Why Captain America: Civil War May Be Marvel's Most Emotional Movie Yet

It was only three years ago that a ragtag team of heroes, hailing from different parts of the universe, banded together to battle a massive threat to the security of our universe. You’d think this would be enough to forge a team like The Avengers into a fighting force that would last for ages, but just as quickly as the team was formed the cracks began to show – fractures that will culminate in the overall conflict between pro and anti registration forces in Captain America: Civil War. Unfortunately, one of the first casualties of this conflict is the budding friendship between Tony Stark and Steve Rogers, which promises to be one of the most heartbreaking moments in the Marvel Cinematic Universe.

Watching the trailer as many times as I have, there’s one line that always punches me in the gut. If you cue up 02:02 in the trailer, the following exchange takes place:

Steve: ‘Sorry Tony. You know I wouldn’t do this if I had any other choice. But he’s my friend.‘Tony: ‘So was I.‘

This is the most effective part of the trailer for me because of the fact that the pain you see in Tony’s response is a deep reflection of the Stark psyche that has been formed throughout all of Robert Downey Jr.’s performances in the MCU. The man who used to be a womanizing billionaire playboy has become a more grounded, and dare I say civic minded individual, over the course of several films. But deep inside, Tony Stark is still a guy living with the massive shadow of his father’s legacy, seeking posthumous approval after the years of not really knowing him.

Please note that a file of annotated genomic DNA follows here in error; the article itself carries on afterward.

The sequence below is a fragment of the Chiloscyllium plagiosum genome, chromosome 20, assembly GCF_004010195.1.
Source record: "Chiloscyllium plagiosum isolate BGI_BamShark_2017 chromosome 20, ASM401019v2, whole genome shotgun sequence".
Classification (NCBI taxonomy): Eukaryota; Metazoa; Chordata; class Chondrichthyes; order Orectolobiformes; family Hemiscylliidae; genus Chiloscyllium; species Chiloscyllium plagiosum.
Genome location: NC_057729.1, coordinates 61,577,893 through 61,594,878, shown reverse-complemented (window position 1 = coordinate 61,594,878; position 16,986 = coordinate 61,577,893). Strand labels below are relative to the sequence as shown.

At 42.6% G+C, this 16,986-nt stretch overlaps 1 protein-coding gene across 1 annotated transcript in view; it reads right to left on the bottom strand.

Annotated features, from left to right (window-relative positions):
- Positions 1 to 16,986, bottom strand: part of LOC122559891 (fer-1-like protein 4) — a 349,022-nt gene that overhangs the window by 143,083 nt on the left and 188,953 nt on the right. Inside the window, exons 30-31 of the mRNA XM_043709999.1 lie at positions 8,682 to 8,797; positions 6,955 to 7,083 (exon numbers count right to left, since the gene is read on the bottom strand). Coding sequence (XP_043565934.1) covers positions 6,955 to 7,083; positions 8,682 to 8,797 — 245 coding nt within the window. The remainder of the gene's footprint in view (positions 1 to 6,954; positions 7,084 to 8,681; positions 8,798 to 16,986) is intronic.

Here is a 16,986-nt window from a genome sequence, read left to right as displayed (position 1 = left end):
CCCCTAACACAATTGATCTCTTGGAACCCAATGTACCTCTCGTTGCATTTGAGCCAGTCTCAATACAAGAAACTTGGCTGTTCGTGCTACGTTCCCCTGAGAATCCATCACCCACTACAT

And how does he seek that approval? By teaming up and becoming friends with the man that his father held in such high regard – Captain America. Cap is Tony’s last link to his father, and to lose him is to lose his father all over again. In a way, Steve and Tony’s falling out is akin to another Disney film, The Fox And The Hound - as two of the best friends ever are finally having that quarrel that was always in the cards ever since they’d met. In both Avengers films, we’ve seen that Tony and the Captain’s methodology always butt heads in a crisis, with Stark preferring the stealth / sneak attack and Cap resorting to a more blunt and up front approach.

The Superhero Registration Act is a polarizing enough legislation that both men will defend their side with all of the power in their corner, and according to their beliefs. Tony’s reliance on technology, and the belief that the war can be won before it even begins, are what defines his strategy, while Captain America’s style of combat is more of a brute force assault, which is sometimes preceded by an attempt at negotiating the crisis down. We’ve seen the building blocks for all of this come together, and Captain America: Civil War shows the emotional dominos starting to fall in such a way that there’s probably going to be a fair amount of tears shed during this film.

Grab a tissue and watch the trailer one more time:

Just like Todd and Copper, the fox and the hound dog, the friendship between Iron Man and Captain America has always been tinted with the shadows of future conflict. What we’re just seeing come to pass in Joe and Anthony Russo’s would-be blockbuster has been in the works for some time, and now the Marvel Cinematic Universe is ready to dive into the payoff that they’ve been investing in. We’ll see if it’s as effective in a long form narrative as it is in a trailer, when Captain America: Civil War opens on May 6, 2016.

Mike Reyes
Senior Movies Contributor

Mike Reyes is the Senior Movie Contributor at CinemaBlend, though that title’s more of a guideline really. Passionate about entertainment since grade school, the movies have always held a special place in his life, which explains his current occupation. Mike graduated from Drew University with a Bachelor’s Degree in Political Science, but swore off of running for public office a long time ago. Mike's expertise ranges from James Bond to everything Alita, making for a brilliantly eclectic resume. He fights for the user.